(And, just to be an ass about it, there's a layer of overhead that the wifi vendor has internal to the company for dealing with individual customers that you're neglecting. The number of people required to handle a city's population worth of accouts has got to be greater than the city's overhead for staffing a unit to negotiate the wifi service.)

Sounds nice (4, Insightful)

fearlezz (594718) | more than 4 years ago | (#28584869)

But what about privacy? Internet-cafe's are required to make a copy of your passport when you're using their internet. How much will you be spied on when using the wifi service? I guess all packets are stored "against terrorism/child pornography/critisism on berlusconi". Guess the only way to be safe is to setup a vpn and redirect everything over it.

Re:Sounds nice (1, Interesting)

Anonymous Coward | more than 4 years ago | (#28584943)

But what about privacy? Internet-cafe's are required to make a copy of your passport when you're using their internet.

Where is that? Here in Finland they don't and I've never heard that it would have proved to be a problem (IE: Would have result in excessive illegal use or the right).

The bars here have WLANs that are one of the three: Completely open, have passwords written on a blackboard on the wall or have passwords that you can ask from the staff (usually for free as long as you buy something).

As for internet cafes, not only do they require nothing like that here but I've traveled quite a lot especially in southern Europe and never been even asked my first name in those places.

Re:Sounds nice (2, Interesting)

THEbwana (42694) | more than 4 years ago | (#28585019)

Where is that?

In Italy. See:
http://www.schneier.com/blog/archives/2005/10/passport_requir.html
for more info.

sinking city? (0)

Anonymous Coward | more than 4 years ago | (#28584871)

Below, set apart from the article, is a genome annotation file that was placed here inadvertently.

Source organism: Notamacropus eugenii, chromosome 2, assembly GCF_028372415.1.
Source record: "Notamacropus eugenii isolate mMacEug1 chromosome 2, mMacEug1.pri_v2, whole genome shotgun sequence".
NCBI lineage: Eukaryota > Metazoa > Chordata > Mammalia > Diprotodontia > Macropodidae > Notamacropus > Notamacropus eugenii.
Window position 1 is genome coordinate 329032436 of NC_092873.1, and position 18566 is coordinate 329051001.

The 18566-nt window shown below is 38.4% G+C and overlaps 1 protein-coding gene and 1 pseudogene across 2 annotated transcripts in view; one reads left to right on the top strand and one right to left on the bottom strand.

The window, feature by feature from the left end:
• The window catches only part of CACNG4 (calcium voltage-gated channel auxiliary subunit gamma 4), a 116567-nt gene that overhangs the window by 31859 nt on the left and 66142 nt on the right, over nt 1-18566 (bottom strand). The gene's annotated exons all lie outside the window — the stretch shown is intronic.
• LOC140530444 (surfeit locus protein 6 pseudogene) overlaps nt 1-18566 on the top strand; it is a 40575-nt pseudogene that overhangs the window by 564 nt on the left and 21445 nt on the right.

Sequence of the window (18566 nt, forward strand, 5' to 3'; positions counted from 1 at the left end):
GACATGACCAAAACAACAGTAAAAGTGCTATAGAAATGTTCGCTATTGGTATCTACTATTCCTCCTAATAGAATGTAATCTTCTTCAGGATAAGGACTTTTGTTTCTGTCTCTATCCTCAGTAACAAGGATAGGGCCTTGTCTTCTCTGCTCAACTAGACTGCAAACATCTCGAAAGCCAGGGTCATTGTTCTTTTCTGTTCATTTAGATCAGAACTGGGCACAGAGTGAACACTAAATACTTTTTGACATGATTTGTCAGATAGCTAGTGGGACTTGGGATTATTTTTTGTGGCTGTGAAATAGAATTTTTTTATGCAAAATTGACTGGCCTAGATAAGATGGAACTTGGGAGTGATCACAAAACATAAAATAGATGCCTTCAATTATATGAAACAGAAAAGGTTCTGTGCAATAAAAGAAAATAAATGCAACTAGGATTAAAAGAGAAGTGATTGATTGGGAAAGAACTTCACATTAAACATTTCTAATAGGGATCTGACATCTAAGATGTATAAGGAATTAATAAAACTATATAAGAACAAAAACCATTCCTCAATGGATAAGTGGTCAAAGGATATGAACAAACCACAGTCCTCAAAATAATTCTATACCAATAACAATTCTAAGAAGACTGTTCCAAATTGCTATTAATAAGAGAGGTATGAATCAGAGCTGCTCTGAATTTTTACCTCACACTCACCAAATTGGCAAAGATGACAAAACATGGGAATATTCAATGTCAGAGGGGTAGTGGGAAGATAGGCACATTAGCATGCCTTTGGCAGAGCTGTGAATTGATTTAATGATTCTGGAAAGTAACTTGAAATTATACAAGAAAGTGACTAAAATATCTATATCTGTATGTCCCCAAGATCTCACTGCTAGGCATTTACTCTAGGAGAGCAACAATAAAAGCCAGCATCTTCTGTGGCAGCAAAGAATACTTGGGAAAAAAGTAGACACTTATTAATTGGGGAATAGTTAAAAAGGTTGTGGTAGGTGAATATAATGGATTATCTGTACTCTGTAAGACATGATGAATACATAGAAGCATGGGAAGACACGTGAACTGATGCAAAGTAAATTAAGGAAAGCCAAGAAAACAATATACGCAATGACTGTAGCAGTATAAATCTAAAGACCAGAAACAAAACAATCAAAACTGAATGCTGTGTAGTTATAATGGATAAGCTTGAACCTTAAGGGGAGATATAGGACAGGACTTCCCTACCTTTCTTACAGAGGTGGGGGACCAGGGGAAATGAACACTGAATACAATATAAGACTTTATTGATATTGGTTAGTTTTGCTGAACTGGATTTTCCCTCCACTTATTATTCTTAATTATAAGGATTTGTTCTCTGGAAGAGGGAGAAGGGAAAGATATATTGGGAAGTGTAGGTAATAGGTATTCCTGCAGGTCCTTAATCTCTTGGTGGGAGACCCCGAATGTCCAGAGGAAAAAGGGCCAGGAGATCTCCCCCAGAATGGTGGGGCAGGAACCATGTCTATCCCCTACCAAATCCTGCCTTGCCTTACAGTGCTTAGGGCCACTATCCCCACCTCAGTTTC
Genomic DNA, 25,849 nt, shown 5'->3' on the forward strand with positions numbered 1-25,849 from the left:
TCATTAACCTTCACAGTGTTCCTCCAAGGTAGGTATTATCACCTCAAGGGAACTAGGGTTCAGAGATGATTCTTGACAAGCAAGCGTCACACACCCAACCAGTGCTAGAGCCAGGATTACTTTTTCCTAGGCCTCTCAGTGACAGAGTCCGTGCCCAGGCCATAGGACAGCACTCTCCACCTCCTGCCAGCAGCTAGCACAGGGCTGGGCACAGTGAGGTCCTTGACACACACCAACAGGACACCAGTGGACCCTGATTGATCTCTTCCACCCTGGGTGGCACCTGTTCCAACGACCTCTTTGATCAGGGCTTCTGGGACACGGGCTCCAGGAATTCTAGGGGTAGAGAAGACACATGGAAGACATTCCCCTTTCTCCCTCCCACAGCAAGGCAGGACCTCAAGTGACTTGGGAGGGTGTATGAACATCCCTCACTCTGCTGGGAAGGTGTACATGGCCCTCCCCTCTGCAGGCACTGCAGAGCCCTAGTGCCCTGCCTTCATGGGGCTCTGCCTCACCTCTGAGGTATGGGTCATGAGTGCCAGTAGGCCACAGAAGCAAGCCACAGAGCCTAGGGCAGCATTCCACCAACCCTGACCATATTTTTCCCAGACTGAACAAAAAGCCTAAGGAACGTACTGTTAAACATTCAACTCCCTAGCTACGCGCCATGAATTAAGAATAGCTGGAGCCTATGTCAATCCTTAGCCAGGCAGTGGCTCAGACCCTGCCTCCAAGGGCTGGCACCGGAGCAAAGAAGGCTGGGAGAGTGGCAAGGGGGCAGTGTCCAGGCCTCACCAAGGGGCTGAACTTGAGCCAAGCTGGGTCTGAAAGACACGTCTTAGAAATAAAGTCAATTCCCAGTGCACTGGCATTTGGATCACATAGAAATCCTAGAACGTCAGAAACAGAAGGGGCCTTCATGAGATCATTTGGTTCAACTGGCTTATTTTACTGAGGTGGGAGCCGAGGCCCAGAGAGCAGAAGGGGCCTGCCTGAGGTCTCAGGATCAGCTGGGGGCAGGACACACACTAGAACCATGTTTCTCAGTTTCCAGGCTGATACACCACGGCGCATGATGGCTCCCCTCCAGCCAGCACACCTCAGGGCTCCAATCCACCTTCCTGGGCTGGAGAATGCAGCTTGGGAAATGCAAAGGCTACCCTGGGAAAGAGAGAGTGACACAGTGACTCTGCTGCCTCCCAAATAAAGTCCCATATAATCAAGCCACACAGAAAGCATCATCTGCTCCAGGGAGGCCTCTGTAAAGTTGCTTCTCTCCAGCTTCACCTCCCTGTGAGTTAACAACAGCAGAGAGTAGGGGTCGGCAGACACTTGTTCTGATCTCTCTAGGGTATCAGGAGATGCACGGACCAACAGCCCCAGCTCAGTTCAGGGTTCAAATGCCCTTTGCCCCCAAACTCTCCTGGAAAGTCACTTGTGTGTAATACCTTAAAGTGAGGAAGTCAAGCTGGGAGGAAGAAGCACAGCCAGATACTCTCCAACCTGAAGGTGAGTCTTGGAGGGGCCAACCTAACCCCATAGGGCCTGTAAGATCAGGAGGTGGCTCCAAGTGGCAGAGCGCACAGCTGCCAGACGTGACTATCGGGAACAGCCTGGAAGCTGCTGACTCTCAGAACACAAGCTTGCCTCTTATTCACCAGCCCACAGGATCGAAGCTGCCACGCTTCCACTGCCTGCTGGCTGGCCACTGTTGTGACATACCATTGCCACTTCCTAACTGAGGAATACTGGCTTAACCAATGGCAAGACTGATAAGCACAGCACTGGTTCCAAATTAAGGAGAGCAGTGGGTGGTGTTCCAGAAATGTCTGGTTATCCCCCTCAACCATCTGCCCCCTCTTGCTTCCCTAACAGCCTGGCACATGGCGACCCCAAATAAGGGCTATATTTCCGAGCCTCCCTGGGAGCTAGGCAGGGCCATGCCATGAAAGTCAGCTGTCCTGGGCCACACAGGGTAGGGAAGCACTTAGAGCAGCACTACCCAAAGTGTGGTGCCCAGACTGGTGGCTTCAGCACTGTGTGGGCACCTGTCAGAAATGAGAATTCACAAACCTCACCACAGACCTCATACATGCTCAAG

Well they have to get something before their city sinks into the ocean.

Re:sinking city? (0)

Anonymous Coward | more than 4 years ago | (#28585017)

haven't you heard they are planing to dome the city so that it can still exist even if it drops 20 feet

already free access to WLAN (1)

napsy (1107247) | more than 4 years ago | (#28584883)

Slovenian capitol city Ljubljana already has a grid of free WLAN hotpoints for everyone.

Re:already free access to WLAN (0)

Anonymous Coward | more than 4 years ago | (#28584925)

Slovenian capitol city Ljubljana already has a grid of free WLAN hotpoints for everyone.

So?

Wireless@SG (1)

FeebleOldMan (1089749) | more than 4 years ago | (#28584909)

Singapore has had free wireless coverage [wikipedia.org] in major areas since 2006. I'm glad to see more cities following suit.

Re:Wireless@SG (1)

MichaelSmith (789609) | more than 4 years ago | (#28584921)

Have to say I am sceptical of that. I spent a week in Changi Village (one of the localities in the article you linked to) a year ago. I didn't detect any wifi at all. I paid $12 SG per hour for wired internet, charged to work of course. In fact the only free wifi I know of in the region is in KL airport. But it is oversubscribed and very slow.

Re:Wireless@SG (1)

dnwq (910646) | more than 4 years ago | (#28585191)

The free coverage is limited to built-up public areas, not islandwide (which makes sense - this is a tropical city, who goes outside to work? Hide indoors under air conditioning!). So to find the free wifi you need to trek to the nearest McDonald's or such.